In Alcubierre’s theory, ‘the spacecraft would depart the point of origin using some conventional propulsion system and travel a distance, then bring the craft to a stop relative to the departure point,’ Dr White explains in his paper.
‘The field would be turned on and the craft would zip off to its stellar destination, never locally breaking the speed of light — but covering the distance in an arbitrarily short period of time just the same.
‘This approach would allow a journey to, say, Alpha Centauri as measured by an Earth-bound observer (and spacecraft clocks) measured in weeks or months, rather than decades or centuries.’
One issue with Alcubierre’s original theory was that the so-called stress energy tensor that generates the warp field would be entirely symmetrical about the surface parallel to spacecraft’s bow–stern axis — as pictured in this illustration. As Dr White put it: ‘How does the ship know which way to go? The energy density curves local space-time, but since it has no bias along the x-axis, how does space know which way to contract and expand?’
One issue with Alcubierre’s original theory was that the so-called ‘stress energy tensor’ that generates the warp field would be entirely symmetrical about the surface parallel to the spacecraft’s bow–stern axis.
As Dr White put it: ‘How does the ship know which way to go? The energy density curves local space-time, but since it has no bias along the x-axis, how does space know which way to contract and expand?’
To get around this, Dr White proposed in 2003 that ships instead take a ‘running start’ — one which would introduce a directional bias that then serves to ensure the craft warps off forward, rather than in ‘reverse’.
‘In this modified concept of operations, the spacecraft departs Earth and establishes an initial subluminal velocity, then initiates the field,’ he wrote.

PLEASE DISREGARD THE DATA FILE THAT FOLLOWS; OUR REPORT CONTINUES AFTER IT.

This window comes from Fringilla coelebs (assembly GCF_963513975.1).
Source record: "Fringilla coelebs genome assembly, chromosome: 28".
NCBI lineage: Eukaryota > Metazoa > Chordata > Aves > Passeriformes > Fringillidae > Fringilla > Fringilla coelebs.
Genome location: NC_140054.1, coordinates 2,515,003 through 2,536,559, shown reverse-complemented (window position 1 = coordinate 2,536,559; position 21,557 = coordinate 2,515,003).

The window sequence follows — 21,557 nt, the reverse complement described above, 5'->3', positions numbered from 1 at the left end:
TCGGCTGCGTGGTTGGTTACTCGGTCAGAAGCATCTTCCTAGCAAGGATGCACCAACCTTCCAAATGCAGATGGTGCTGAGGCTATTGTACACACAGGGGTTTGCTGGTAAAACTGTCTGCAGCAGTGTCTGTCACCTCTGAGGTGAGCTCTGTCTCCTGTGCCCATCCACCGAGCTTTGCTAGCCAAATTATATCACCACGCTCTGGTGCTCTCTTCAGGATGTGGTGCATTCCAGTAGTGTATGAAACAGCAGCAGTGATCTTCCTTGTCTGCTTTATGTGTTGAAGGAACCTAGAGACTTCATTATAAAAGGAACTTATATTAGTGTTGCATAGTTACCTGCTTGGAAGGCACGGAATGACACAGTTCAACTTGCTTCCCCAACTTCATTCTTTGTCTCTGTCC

‘When active, the [warp] field’s boost acts on the initial velocity as a scalar multiplier resulting in a much higher apparent speed.’
While Dr White has calculated that thickening the ‘walls’ of a warp bubble might lower the energy requirements of a warp drive, such might still prove prohibitive to implement in reality. Pictured, Kate Mulgrew’s Captain Janeway stands in front of the matter-antimatter warp core that powered the USS Voyager’s warp nacelles in the Star Trek franchise
Two more problems could impede the real-world development of a warp-drive, however, which is that the Alcubierre drive would need to create an area of space with a negative energy density — or a negative amount of energy in that area.
Physicists are unsure whether this is even possible — although such would be consistent with some hypotheses, such as the so-called ‘quantum field theory’.
Furthermore, while Dr White has calculated that thickening the ‘walls’ of a warp bubble might lower the energy requirements of a warp drive, such might still prove prohibitive to implement in reality.
Dr White, nevertheless, is hopeful that these obstacles might eventually be overcome as well.
‘The idea of a warp drive may have some fruitful domestic applications “subluminally”, allowing it to be matured before it is engaged as a true interstellar drive system,’ he wrote.
The full findings of the paper were published on the NASA website.